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Raspberry Ketones, Dr. Oz, and Common Sense

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November 14, 2012 in Health


By Aaron Murray, Editor, The AM Report (link to original post)

In an ABC News article from April 5th, 2012, Jane Allen writes about one of the latest fads in weight loss which was launched on the Dr. Oz Show. The famous Dr. Oz went as far as to recommend the product as “The No. 1 Miracle in a Bottle” naming fat burning benefits among other things. The key ingredient is Raspberry Ketones, which occur in many different fruits including raspberries, cranberries, and blackberries.

The brand Dr. Oz recommended is now a hard to find luxury, and the ‘key’ ingredient has now spawned a flood of dietary products each raking in the profits from what amounts to be nothing more than a perfume. On the popular WebMD web site they state that ” it is important to keep in mind that there is no reliable scientific evidence that it improves weight loss when taken by people.”

As for safety, About.com reports “little is known about the safety of consuming raspberry ketone supplements in the long term”. The FDA did approve it in 1965 for “small quantities used as a food additive”, but remember, the FDA also approved Aspartame which not only has withdrawal symptoms but has also has been linked to leukemia, lymphoma, autism, spina bifida, preterm delivery and more.

The fact of the matter is that no one ingredient will ever be a cure (or “Miracle in a Bottle”) for anything. Even vitamins don’t do much good if you only take two or three. Multivitamin supplements, which market on having everything your body needs won’t do much if you don’t eat right and take a walk once in a while.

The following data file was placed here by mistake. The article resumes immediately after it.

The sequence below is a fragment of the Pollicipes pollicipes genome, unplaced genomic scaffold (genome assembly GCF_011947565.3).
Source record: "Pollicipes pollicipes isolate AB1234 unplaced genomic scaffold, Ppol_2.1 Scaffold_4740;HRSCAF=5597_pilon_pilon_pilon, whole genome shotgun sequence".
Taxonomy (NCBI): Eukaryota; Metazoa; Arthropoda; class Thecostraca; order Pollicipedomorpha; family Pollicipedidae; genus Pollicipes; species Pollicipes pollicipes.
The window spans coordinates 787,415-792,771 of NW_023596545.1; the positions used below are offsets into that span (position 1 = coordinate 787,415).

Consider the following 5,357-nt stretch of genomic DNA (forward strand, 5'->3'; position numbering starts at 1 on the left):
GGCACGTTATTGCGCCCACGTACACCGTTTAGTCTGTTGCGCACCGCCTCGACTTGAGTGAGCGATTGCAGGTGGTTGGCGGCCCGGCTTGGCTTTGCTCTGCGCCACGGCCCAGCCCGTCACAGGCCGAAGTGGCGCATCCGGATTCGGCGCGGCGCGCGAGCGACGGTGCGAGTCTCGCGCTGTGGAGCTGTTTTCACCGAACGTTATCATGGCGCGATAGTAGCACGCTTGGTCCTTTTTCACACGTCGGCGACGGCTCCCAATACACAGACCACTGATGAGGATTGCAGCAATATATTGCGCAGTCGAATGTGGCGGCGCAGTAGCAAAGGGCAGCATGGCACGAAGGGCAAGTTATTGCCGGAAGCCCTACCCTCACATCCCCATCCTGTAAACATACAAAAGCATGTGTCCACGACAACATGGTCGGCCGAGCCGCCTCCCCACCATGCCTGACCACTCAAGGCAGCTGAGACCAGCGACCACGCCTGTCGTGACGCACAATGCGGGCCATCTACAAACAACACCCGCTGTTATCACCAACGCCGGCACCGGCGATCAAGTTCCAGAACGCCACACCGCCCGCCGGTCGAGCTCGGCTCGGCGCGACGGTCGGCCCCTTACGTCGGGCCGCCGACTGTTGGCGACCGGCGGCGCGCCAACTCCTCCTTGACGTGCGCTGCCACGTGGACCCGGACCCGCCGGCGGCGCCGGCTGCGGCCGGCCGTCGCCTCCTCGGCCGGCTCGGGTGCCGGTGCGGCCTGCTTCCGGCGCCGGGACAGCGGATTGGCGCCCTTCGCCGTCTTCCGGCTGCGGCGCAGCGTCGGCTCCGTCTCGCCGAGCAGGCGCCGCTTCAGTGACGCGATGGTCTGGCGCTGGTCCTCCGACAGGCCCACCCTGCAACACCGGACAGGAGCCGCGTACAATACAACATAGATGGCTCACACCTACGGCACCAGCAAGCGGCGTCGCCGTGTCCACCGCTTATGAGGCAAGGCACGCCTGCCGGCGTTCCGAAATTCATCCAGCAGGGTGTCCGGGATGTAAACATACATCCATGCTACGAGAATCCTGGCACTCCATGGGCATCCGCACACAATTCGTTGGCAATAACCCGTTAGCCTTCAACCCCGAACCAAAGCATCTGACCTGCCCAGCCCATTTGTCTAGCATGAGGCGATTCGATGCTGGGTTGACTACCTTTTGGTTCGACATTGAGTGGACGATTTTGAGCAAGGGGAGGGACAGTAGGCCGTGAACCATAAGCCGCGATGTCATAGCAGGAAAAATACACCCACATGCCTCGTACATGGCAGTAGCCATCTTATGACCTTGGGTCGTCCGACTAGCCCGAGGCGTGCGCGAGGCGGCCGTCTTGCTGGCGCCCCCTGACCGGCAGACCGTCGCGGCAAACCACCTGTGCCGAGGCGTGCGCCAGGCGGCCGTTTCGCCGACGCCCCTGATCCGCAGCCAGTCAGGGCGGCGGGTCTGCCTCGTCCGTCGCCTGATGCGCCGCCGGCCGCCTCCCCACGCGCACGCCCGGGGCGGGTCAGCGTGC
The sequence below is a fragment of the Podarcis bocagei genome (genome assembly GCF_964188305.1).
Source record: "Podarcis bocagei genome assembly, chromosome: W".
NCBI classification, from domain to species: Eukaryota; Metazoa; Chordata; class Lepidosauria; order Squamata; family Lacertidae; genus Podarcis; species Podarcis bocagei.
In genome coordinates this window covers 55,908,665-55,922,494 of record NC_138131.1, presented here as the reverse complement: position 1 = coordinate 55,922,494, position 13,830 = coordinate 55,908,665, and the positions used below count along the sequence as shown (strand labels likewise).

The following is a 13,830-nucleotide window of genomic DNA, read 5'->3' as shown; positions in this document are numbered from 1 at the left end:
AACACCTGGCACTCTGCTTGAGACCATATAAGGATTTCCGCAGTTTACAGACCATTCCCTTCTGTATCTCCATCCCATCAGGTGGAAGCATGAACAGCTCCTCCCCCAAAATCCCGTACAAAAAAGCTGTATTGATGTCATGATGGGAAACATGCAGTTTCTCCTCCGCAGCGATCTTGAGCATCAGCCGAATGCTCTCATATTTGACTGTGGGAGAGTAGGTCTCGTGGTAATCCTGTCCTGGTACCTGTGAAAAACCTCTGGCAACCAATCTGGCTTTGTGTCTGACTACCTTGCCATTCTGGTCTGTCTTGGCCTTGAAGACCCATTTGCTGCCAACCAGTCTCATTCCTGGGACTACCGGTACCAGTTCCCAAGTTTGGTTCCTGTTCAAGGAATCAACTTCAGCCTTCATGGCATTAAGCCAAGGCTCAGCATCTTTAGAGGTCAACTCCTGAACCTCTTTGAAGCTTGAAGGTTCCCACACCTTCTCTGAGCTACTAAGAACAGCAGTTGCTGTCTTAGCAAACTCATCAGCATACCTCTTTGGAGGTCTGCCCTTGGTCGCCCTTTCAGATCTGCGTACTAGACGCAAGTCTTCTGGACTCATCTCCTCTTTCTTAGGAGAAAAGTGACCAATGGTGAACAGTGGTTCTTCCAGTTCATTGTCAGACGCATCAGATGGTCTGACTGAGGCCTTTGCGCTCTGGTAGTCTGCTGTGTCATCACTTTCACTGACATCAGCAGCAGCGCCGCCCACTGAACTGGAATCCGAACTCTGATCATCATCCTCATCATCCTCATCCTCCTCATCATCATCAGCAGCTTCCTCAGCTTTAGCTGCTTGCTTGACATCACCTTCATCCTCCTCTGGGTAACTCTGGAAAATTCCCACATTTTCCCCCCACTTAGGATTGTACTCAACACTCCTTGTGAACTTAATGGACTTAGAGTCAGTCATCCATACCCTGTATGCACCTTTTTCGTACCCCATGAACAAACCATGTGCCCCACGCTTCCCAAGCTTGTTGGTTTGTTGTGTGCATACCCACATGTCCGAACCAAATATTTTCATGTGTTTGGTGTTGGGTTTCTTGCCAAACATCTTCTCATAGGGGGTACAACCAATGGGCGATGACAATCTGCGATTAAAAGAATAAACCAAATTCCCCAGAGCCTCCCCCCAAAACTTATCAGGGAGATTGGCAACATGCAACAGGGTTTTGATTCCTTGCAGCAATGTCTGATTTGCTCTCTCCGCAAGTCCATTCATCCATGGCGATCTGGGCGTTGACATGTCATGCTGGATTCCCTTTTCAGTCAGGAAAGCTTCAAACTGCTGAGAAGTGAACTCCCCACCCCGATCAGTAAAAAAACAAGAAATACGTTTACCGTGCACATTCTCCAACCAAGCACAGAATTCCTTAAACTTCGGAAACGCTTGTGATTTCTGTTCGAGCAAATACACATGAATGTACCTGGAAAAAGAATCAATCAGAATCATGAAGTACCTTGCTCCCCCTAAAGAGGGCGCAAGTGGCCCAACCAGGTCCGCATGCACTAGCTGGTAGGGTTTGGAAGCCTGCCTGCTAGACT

America is a ‘take a pill and forget about it’ culture, and this one simple fact is the most dangerous thing we face as a country. Dr. Oz and his cronies make millions by leading the apathetic populace from one hope to another, convincing the zombie TV culture they are now fully informed on health and happiness.

The reality is, if we want to be healthy, loose weight, and feel better we do need supplements (this is what I use and recommend), but we also need common sense. Being a couch potato and watching Dr. Oz is not the answer. If you know something is bad for you don’t do it/eat it/use it. The best advice I can give to anybody about anything (including health) is this: don’t assume anything, don’t take anybody’s word for it, research it yourself!


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1 response to Raspberry Ketones, Dr. Oz, and Common Sense

  1. Dr. Oz did a small trial of raspberry ketones with his audience. Some of the users (I’m not sure what percent.) lost one pound versus the placebo group losing nothing. This led to him saying it worked. Well, we all lose or gain up to three pounds per day.

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